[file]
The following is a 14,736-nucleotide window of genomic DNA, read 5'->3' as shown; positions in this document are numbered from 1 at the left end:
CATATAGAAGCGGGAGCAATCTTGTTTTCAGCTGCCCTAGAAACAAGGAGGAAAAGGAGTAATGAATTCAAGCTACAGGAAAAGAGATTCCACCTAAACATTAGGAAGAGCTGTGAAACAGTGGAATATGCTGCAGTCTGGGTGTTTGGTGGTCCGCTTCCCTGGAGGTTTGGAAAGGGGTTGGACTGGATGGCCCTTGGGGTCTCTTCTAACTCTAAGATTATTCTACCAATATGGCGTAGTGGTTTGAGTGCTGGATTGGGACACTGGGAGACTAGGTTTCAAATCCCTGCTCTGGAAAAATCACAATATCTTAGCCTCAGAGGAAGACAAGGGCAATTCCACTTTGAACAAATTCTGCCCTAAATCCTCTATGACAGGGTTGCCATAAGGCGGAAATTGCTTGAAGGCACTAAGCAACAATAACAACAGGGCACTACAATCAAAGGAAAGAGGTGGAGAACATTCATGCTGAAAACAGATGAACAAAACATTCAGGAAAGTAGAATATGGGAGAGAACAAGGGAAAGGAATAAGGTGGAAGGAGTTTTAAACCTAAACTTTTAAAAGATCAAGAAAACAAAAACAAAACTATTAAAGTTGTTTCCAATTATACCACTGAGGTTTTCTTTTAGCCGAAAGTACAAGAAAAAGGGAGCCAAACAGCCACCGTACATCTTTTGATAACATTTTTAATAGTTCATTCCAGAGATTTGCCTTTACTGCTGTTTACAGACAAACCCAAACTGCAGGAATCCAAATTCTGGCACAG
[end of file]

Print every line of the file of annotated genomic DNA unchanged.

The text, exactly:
The following is a 14,736-nucleotide window of genomic DNA, read 5'->3' as shown; positions in this document are numbered from 1 at the left end:
CATATAGAAGCGGGAGCAATCTTGTTTTCAGCTGCCCTAGAAACAAGGAGGAAAAGGAGTAATGAATTCAAGCTACAGGAAAAGAGATTCCACCTAAACATTAGGAAGAGCTGTGAAACAGTGGAATATGCTGCAGTCTGGGTGTTTGGTGGTCCGCTTCCCTGGAGGTTTGGAAAGGGGTTGGACTGGATGGCCCTTGGGGTCTCTTCTAACTCTAAGATTATTCTACCAATATGGCGTAGTGGTTTGAGTGCTGGATTGGGACACTGGGAGACTAGGTTTCAAATCCCTGCTCTGGAAAAATCACAATATCTTAGCCTCAGAGGAAGACAAGGGCAATTCCACTTTGAACAAATTCTGCCCTAAATCCTCTATGACAGGGTTGCCATAAGGCGGAAATTGCTTGAAGGCACTAAGCAACAATAACAACAGGGCACTACAATCAAAGGAAAGAGGTGGAGAACATTCATGCTGAAAACAGATGAACAAAACATTCAGGAAAGTAGAATATGGGAGAGAACAAGGGAAAGGAATAAGGTGGAAGGAGTTTTAAACCTAAACTTTTAAAAGATCAAGAAAACAAAAACAAAACTATTAAAGTTGTTTCCAATTATACCACTGAGGTTTTCTTTTAGCCGAAAGTACAAGAAAAAGGGAGCCAAACAGCCACCGTACATCTTTTGATAACATTTTTAATAGTTCATTCCAGAGATTTGCCTTTACTGCTGTTTACAGACAAACCCAAACTGCAGGAATCCAAATTCTGGCACAG